At long last, here is the post I promised back when I wrote about how I teach writing on how I teach grammar.
Grammar and diagramming is not something that has always come easily for me. I remember 7th or 8th grade when diagramming was introduced in my Bob Jones Language Arts workbook.
My mom and I both gave up because we didn’t get it.
Fast forward a few years and I was an English major at the University of Idaho, enrolling in a 1-credit grammar class. After all, I was an English major so that I could homeschool better – grammar seemed like something I should know. That class met once a week for an hour and all we did was diagramming.
I absolutely loved that class.
One thing I learned: diagramming does make sense when presented as a logical system with reasons and wherefores. It becomes a visual representation of how a sentence is communicating meaning.
Fast forward another number of years when I was trying to help my brother and a couple other kids with a grammar class they were taking, using the Abeka workbook.
Grammar and diagramming, it seemed, was presented as a list of rules you had to follow, no rhyme or explanation or logic given. Here’s the rule. Memorize it. Here’s pages of sentences on which to practice said rule.
No wonder my mom and I were so frustrated with diagramming back in 7th grade (my mom was no grammar slouch). As I was trying to explain the grammar examples to the struggling students, I struggled, too. I didn’t see what was wrong with a number of the sentences given. I didn’t quite understand what the basis of their “rule” was – it seemed more stylistic than actual grammar-based.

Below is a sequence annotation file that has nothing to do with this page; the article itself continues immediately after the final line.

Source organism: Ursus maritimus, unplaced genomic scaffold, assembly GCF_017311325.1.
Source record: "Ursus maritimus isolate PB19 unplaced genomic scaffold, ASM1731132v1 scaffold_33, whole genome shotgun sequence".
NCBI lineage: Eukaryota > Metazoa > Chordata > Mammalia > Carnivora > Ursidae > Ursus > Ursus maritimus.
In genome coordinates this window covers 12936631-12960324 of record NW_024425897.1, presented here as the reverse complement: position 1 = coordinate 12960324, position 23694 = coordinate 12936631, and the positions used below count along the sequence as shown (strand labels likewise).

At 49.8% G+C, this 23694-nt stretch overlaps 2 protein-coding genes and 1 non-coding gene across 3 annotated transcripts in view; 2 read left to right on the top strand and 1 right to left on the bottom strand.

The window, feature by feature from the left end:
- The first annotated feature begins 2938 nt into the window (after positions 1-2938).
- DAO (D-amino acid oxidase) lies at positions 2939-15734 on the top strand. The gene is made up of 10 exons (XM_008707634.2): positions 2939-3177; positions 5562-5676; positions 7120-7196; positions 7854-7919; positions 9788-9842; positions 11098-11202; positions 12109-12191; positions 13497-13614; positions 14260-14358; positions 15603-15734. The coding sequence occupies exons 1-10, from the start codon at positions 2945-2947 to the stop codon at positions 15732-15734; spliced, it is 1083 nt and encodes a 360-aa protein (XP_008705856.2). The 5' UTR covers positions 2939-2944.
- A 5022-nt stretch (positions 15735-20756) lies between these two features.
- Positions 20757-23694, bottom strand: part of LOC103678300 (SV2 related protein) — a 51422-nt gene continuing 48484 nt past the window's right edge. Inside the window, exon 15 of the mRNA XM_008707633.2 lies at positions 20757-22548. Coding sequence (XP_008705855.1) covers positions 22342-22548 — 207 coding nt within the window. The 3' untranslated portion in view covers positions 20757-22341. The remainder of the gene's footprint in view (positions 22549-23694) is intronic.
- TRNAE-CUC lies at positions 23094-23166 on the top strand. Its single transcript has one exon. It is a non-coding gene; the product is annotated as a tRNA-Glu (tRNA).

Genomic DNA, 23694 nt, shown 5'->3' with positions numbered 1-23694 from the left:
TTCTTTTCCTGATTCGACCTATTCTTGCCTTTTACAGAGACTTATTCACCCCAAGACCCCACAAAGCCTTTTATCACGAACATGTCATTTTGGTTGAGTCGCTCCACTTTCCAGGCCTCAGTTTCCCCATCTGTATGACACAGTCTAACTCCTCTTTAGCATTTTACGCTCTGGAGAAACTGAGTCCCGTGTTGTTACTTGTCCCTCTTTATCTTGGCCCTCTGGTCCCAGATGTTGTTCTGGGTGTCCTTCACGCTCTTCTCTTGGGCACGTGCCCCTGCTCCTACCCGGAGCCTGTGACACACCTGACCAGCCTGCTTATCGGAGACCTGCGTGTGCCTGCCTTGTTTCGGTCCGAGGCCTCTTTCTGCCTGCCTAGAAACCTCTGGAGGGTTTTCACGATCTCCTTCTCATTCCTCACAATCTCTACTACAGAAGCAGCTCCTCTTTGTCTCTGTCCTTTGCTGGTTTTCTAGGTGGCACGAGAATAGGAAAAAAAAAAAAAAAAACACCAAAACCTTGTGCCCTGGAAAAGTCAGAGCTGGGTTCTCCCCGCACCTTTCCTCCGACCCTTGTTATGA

No wonder most people are confused by grammar. It might not be your fault.
It might be the way grammar is usually taught.
I have heard stories from kids who were told by their teachers that English makes no sense, so just memorize the rules and pass the test.
Sure, English is a mishmash melting pot. Sure, there are inconsistencies because of that. But grammar does make sense. You don’t have to memorize a random assortment of rules. It is a system that works together and it can be fun to puzzle out a sentence into a diagram. Sure, sometimes it’s subjective – sometimes how you diagram depends on how you interpret the sentence. Those are the most fun and the most instructive kinds of sentences to examine.
If you teach grammar in a way that communicates “Grammar doesn’t make sense, just learn the rules,” neither you nor your kids will care for it nor actually learn it.
So what should we do?
What is grammar?
First, let’s clear up our terms.
Most language arts curriculums mash up punctuation, usage, mechanics, and grammar into one workbook per grade. Then we look at those programs and call it all together grammar.